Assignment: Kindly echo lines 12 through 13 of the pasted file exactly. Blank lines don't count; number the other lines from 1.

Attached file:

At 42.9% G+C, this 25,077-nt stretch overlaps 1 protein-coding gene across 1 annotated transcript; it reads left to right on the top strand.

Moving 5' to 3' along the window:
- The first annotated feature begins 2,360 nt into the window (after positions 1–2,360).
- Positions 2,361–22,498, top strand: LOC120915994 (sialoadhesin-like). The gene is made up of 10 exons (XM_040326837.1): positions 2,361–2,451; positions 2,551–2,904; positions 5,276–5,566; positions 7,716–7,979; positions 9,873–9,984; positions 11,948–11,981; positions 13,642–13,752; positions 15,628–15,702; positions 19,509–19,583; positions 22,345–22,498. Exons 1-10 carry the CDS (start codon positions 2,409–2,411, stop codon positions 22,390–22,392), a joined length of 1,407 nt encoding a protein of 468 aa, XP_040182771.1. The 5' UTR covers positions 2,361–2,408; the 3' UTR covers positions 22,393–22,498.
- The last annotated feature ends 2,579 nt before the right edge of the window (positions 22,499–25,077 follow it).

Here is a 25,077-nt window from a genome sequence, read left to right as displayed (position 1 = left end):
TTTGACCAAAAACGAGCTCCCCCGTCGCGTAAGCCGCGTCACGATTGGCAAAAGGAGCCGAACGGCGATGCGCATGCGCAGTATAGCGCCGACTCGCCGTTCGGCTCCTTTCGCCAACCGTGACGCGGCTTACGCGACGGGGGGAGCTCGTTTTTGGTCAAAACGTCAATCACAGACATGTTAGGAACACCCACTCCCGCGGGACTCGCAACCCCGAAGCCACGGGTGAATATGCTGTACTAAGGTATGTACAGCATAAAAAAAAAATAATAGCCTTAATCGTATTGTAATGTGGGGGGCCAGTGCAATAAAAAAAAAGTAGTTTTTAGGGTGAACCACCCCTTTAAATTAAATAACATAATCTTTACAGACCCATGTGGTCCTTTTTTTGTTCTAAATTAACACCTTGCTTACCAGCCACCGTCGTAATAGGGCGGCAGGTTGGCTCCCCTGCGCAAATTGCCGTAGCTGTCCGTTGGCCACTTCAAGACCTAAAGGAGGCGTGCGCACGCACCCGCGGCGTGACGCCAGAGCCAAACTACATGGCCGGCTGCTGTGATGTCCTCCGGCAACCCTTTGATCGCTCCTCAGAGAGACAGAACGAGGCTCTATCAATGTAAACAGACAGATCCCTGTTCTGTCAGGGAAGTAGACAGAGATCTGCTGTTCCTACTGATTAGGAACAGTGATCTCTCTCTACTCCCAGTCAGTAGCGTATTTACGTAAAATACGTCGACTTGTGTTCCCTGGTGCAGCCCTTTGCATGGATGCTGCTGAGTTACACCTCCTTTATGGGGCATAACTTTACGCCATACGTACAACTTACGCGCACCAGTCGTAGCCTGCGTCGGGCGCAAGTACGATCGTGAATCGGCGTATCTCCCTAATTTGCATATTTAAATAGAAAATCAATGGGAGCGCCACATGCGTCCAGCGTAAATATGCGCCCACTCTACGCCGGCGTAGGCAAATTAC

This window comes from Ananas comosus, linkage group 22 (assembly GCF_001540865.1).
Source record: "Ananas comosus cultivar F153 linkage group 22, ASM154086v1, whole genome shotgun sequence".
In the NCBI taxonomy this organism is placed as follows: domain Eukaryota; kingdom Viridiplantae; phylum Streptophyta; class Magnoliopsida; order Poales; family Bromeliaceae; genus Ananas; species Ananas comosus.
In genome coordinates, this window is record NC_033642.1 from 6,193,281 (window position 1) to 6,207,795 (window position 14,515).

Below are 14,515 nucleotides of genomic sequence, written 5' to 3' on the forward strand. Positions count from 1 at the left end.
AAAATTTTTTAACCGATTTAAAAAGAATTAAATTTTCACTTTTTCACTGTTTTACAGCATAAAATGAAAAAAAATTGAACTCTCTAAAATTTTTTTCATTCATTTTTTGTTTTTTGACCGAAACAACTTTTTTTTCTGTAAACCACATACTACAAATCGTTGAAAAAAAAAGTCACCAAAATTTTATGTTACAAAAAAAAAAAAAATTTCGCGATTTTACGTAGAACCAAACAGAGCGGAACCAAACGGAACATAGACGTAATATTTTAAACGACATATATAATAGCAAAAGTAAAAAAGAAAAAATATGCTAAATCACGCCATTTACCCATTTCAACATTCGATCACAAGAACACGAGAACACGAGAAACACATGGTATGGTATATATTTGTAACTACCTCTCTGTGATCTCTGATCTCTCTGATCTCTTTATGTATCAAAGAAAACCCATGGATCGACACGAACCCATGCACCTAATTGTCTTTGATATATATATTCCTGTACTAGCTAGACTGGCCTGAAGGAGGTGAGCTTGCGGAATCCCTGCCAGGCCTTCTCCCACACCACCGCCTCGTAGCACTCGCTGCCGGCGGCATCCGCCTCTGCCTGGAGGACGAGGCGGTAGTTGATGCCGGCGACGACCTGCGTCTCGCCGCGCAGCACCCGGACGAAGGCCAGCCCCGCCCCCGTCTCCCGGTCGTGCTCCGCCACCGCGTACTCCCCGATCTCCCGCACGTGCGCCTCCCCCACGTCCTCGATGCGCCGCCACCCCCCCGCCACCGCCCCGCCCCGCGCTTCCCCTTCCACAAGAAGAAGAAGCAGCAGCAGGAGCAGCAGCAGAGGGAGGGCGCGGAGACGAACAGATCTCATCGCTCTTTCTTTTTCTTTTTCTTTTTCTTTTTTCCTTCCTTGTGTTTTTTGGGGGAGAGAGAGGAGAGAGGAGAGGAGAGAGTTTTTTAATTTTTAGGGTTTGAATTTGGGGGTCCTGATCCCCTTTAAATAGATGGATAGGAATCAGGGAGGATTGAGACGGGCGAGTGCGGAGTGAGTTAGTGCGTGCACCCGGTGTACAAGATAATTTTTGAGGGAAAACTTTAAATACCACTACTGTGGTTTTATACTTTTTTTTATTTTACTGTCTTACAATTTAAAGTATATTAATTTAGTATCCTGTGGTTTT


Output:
Below are 14,515 nucleotides of genomic sequence, written 5' to 3' on the forward strand. Positions count from 1 at the left end.
AAAATTTTTTAACCGATTTAAAAAGAATTAAATTTTCACTTTTTCACTGTTTTACAGCATAAAATGAAAAAAAATTGAACTCTCTAAAATTTTTTTCATTCATTTTTTGTTTTTTGACCGAAACAACTTTTTTTTCTGTAAACCACATACTACAAATCGTTGAAAAAAAAAGTCACCAAAATTTTATGTTACAAAAAAAAAAAAAATTTCGCGATTTTACGTAGAACCAAACAGAGCGGAACCAAACGGAACATAGACGTAATATTTTAAACGACATATATAATAGCAAAAGTAAAAAAGAAAAAATATGCTAAATCACGCCATTTACCCATTTCAACATTCGATCACAAGAACACGAGAACACGAGAAACACATGGTATGGTATATATTTGTAACTACCTCTCTGTGATCTCTGATCTCTCTGATCTCTTTATGTATCAAAGAAAACCCATGGATCGACACGAACCCATGCACCTAATTGTCTTTGATATATATATTCCTGTACTAGCTAGACTGGCCTGAAGGAGGTGAGCTTGCGGAATCCCTGCCAGGCCTTCTCCCACACCACCGCCTCGTAGCACTCGCTGCCGGCGGCATCCGCCTCTGCCTGGAGGACGAGGCGGTAGTTGATGCCGGCGACGACCTGCGTCTCGCCGCGCAGCACCCGGACGAAGGCCAGCCCCGCCCCCGTCTCCCGGTCGTGCTCCGCCACCGCGTACTCCCCGATCTCCCGCACGTGCGCCTCCCCCACGTCCTCGATGCGCCGCCACCCCCCCGCCACCGCCCCGCCCCGCGCTTCCCCTTCCACAAGAAGAAGAAGCAGCAGCAGGAGCAGCAGCAGAGGGAGGGCGCGGAGACGAACAGATCTCATCGCTCTTTCTTTTTCTTTTTCTTTTTCTTTTTTCCTTCCTTGTGTTTTTTGGGGGAGAGAGAGGAGAGAGGAGAGGAGAGAGTTTTTTAATTTTTAGGGTTTGAATTTGGGGGTCCTGATCCCCTTTAAATAGATGGATAGGAATCAGGGAGGATTGAGACGGGCGAGTGCGGAGTGAGTTAGTGCGTGCACCCGGTGTACAAGATAATTTTTGAGGGAAAACTTTAAATACCACTACTGTGGTTTTATACTTTTTTTTATTTTACTGTCTTACAATTTAAAGTATATTAATTTAGTATCCTGTGGTTTT